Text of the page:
Halley's Comet

Halley’s Comet is a peanut.
Nine miles long, five miles thick.
An iceball with a gravel heart
from Sol to Pluto and back.
Its winter spans decades.
Its summer: days.
That’s when it puts on
an atmosphere.
Sixty thousand miles wide.
And a sixty-million-mile tail:
a streamer glinting sunight
a string of dying diamonds
going down again to night.
 
It is 1986.
We take the tram to Hidden Peak.
We huddle around telescopes.
I squint and strain.
Strangers offer pointers.
Voices grow louder and slower.
Estimates of my intelligence plunge.
Finally, my mom summons
an astronomer from the university.
Even he cannot help.
That’s when I realize
it doesn't exist.
So I lie too and
tell them I saw it.
 
Home again,
an iceball with a gravel heart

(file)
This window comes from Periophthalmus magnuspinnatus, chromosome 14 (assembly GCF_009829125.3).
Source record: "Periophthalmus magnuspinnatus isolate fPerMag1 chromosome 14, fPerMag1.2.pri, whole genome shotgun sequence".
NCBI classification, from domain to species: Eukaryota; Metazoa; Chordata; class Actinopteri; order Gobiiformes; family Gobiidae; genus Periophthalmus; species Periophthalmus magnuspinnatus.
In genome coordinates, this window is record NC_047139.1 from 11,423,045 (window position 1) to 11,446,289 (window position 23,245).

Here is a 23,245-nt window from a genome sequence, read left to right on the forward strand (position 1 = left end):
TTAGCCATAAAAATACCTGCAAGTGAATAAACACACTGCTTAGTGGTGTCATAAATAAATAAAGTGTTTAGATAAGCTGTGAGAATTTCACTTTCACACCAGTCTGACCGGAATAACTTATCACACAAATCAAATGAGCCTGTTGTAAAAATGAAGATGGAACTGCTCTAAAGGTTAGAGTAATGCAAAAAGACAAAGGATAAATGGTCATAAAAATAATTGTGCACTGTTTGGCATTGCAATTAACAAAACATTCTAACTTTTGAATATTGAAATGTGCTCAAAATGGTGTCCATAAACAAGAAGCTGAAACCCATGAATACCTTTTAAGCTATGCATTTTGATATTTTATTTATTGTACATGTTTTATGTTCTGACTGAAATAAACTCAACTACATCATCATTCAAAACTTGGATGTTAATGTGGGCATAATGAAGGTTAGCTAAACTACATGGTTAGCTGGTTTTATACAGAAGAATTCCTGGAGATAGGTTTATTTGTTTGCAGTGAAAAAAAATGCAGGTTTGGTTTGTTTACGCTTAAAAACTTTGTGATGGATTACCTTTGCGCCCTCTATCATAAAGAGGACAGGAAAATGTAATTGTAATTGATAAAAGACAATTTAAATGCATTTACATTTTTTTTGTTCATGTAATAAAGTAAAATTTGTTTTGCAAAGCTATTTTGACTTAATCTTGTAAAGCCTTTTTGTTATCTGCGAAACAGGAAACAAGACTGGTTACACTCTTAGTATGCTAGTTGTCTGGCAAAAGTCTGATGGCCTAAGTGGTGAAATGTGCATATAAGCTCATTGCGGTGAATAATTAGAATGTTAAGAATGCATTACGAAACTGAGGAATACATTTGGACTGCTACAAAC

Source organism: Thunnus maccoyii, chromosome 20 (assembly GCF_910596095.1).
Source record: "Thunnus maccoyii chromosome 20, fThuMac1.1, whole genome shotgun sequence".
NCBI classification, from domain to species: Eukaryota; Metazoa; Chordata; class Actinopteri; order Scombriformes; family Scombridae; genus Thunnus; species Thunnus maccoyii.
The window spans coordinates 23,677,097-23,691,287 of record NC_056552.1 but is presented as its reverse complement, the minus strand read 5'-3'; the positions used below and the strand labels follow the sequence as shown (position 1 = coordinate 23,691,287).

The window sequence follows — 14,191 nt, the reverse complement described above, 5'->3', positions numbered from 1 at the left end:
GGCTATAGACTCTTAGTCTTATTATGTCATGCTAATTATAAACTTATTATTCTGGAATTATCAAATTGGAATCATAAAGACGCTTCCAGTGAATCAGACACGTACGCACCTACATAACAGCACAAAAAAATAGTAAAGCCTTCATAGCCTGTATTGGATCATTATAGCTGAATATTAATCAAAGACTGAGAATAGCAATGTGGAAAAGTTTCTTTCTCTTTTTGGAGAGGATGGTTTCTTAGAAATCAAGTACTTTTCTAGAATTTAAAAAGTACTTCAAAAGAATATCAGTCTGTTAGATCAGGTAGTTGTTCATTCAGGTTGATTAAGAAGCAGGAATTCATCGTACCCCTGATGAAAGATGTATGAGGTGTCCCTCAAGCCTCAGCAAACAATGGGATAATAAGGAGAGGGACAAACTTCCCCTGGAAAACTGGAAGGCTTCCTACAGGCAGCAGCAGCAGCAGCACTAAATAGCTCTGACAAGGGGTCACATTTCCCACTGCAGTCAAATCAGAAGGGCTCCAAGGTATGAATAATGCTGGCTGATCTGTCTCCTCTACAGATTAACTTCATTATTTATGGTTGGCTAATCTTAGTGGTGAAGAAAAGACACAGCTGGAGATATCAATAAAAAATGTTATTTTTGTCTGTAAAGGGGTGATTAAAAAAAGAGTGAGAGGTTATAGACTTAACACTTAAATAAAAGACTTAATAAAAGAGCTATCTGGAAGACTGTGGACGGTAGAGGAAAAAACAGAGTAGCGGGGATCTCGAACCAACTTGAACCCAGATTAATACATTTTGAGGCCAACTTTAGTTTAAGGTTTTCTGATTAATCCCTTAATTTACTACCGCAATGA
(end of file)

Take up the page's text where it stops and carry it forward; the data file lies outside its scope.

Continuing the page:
makes impact with my ear.
Dirk, my designated bully, howls.
I remember the hunt, his garage,
the bucket of black-red blood,
the inverted buck, throat agape,
an X across each eye.
"We can do you like that too,” Dirk says.
I believe him.
I do the math.
He will be 91 when I hit 85.
In a wheelchair or at least incontinent.
Ripe for what he has coming.
Mine is not a swift revenge.
More like a dish so cold
it has to be handled in a lab.
A dish approaching absolute zero.

My ear dripping like
syrup on a snow cone,
I remember how
the astronomer’s woolen mitten
touched my head when I lied.
“You get to see it twice!” he cheered.
“Today. Again when you are old.”
Ear on fire now,
choking back hot tears, I see
seventy-six years into the future.
A drooling, withered bully
delivered into my hands.
Me finally in on the joke.
Telling grandchildren about
the first time I saw Halley’s Comet.
How it was
bigger and brighter back then.